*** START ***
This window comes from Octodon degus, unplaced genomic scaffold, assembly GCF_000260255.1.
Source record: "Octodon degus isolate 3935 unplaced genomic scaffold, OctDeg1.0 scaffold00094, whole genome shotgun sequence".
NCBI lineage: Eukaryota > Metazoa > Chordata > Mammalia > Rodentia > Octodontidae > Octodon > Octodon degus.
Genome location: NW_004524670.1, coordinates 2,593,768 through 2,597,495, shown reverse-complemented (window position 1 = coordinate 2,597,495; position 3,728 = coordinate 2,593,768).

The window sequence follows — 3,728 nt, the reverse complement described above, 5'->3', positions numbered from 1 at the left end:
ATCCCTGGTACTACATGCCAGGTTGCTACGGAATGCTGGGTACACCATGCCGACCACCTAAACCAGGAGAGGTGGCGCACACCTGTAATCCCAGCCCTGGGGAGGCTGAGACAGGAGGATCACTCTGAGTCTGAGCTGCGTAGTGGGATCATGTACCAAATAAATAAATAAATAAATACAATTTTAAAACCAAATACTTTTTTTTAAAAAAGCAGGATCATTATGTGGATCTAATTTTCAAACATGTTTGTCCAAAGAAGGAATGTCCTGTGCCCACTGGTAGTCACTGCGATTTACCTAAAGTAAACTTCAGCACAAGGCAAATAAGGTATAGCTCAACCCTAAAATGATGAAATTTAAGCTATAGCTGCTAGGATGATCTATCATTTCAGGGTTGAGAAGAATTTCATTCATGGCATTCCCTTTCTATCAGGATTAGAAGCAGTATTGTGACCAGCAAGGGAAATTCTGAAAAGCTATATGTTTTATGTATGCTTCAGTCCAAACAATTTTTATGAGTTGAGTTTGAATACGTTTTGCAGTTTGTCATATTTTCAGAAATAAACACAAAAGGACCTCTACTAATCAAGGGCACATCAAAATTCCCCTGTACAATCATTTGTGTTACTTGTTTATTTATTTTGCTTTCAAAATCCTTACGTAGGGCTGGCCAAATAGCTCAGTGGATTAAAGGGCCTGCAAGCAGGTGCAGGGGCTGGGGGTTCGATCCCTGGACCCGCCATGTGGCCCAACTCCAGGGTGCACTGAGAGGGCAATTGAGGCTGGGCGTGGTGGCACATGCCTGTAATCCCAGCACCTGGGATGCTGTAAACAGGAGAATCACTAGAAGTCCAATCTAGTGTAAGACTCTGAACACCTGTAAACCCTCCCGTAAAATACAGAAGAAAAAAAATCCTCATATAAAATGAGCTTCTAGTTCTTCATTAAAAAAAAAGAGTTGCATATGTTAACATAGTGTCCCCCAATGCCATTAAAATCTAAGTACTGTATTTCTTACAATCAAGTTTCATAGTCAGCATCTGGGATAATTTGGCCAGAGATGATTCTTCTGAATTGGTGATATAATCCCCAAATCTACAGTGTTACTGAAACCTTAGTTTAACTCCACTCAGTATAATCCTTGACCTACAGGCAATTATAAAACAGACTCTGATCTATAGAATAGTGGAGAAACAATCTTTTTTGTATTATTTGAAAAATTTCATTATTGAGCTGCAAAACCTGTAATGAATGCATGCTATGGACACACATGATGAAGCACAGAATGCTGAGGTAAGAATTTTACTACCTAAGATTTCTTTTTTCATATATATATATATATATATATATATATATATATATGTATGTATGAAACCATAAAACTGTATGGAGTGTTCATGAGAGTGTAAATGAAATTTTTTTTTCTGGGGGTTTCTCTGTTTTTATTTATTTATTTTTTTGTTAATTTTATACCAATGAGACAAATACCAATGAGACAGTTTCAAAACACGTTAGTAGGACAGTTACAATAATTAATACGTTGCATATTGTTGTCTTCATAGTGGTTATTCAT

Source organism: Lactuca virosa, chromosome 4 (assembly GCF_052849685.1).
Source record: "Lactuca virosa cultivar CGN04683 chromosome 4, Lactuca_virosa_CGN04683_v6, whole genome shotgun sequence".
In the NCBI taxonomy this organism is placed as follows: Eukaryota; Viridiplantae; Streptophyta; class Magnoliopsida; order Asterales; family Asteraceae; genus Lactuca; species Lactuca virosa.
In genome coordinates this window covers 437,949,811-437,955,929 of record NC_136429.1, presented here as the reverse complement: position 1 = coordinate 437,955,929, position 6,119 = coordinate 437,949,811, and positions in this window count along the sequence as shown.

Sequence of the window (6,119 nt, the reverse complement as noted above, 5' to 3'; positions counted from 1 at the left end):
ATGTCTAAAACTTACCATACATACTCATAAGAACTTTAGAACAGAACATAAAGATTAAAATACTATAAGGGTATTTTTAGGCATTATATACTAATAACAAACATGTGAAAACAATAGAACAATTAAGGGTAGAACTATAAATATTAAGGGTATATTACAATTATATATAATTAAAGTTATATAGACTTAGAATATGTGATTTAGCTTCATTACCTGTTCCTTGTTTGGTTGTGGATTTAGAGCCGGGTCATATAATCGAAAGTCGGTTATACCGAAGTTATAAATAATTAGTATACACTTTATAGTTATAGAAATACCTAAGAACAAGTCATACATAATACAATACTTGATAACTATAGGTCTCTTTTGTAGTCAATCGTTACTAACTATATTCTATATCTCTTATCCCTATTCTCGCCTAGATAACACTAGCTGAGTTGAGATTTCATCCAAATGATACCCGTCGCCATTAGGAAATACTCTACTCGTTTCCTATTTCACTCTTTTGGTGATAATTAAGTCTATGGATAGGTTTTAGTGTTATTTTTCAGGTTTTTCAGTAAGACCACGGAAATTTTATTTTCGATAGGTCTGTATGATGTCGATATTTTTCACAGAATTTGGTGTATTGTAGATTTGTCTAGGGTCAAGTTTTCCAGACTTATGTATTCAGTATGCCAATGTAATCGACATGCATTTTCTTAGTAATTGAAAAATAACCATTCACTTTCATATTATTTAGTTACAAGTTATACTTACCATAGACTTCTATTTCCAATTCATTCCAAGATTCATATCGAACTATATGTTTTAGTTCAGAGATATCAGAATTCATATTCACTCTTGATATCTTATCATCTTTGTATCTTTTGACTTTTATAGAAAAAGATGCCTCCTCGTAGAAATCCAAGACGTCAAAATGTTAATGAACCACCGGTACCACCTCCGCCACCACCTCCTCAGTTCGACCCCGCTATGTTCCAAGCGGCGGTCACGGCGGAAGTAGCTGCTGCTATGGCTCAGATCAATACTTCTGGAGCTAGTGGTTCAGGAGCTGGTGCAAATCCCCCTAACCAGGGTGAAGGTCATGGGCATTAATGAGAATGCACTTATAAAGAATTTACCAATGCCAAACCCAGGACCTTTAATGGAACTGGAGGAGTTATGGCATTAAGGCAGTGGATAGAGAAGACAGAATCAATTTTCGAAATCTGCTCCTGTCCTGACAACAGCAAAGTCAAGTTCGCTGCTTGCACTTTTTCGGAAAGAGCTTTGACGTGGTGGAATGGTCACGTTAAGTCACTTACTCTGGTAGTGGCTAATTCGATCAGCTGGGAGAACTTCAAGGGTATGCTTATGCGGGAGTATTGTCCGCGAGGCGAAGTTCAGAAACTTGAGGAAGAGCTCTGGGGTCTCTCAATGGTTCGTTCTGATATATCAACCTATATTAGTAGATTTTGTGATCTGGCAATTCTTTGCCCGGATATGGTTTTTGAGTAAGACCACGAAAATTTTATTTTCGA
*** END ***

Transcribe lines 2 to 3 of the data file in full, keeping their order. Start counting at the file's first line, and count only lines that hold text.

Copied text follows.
Source record: "Octodon degus isolate 3935 unplaced genomic scaffold, OctDeg1.0 scaffold00094, whole genome shotgun sequence".
NCBI lineage: Eukaryota > Metazoa > Chordata > Mammalia > Rodentia > Octodontidae > Octodon > Octodon degus.